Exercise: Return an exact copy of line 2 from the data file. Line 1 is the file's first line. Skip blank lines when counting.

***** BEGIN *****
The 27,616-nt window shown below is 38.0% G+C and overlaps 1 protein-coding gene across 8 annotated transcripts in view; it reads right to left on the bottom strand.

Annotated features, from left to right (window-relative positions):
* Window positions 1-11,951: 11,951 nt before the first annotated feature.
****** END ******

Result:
Annotated features, from left to right (window-relative positions):